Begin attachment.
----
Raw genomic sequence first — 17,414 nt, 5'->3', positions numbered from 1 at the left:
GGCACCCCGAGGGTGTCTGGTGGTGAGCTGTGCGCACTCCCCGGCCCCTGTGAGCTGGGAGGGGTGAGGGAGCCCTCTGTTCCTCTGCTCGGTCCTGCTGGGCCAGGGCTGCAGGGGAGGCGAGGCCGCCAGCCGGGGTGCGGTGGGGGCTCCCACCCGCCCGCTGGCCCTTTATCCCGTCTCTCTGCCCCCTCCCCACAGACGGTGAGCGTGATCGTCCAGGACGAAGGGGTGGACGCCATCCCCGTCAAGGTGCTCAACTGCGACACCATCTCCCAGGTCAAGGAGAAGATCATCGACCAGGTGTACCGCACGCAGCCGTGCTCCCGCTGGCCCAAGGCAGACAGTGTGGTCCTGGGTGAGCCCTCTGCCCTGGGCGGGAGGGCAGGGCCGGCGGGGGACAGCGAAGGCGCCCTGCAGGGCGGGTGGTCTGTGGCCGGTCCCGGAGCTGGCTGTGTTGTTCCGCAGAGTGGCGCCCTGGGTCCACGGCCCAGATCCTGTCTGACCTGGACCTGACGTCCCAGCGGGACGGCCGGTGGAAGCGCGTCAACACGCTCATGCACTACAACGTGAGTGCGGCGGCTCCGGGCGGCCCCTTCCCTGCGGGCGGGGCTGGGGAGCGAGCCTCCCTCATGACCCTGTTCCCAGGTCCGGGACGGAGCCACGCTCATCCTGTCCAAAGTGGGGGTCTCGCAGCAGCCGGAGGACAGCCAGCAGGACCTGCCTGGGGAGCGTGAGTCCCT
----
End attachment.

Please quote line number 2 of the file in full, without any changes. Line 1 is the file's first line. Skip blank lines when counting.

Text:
GGCACCCCGAGGGTGTCTGGTGGTGAGCTGTGCGCACTCCCCGGCCCCTGTGAGCTGGGAGGGGTGAGGGAGCCCTCTGTTCCTCTGCTCGGTCCTGCTGGGCCAGGGCTGCAGGGGAGGCGAGGCCGCCAGCCGGGGTGCGGTGGGGGCTCCCACCCGCCCGCTGGCCCTTTATCCCGTCTCTCTGCCCCCTCCCCACAGACGGTGAGCGTGATCGTCCAGGACGAAGGGGTGGACGCCATCCCCGTCAAGGTGCTCAACTGCGACACCATCTCCCAGGTCAAGGAGAAGATCATCGACCAGGTGTACCGCACGCAGCCGTGCTCCCGCTGGCCCAAGGCAGACAGTGTGGTCCTGGGTGAGCCCTCTGCCCTGGGCGGGAGGGCAGGGCCGGCGGGGGACAGCGAAGGCGCCCTGCAGGGCGGGTGGTCTGTGGCCGGTCCCGGAGCTGGCTGTGTTGTTCCGCAGAGTGGCGCCCTGGGTCCACGGCCCAGATCCTGTCTGACCTGGACCTGACGTCCCAGCGGGACGGCCGGTGGAAGCGCGTCAACACGCTCATGCACTACAACGTGAGTGCGGCGGCTCCGGGCGGCCCCTTCCCTGCGGGCGGGGCTGGGGAGCGAGCCTCCCTCATGACCCTGTTCCCAGGTCCGGGACGGAGCCACGCTCATCCTGTCCAAAGTGGGGGTCTCGCAGCAGCCGGAGGACAGCCAGCAGGACCTGCCTGGGGAGCGTGAGTCCCT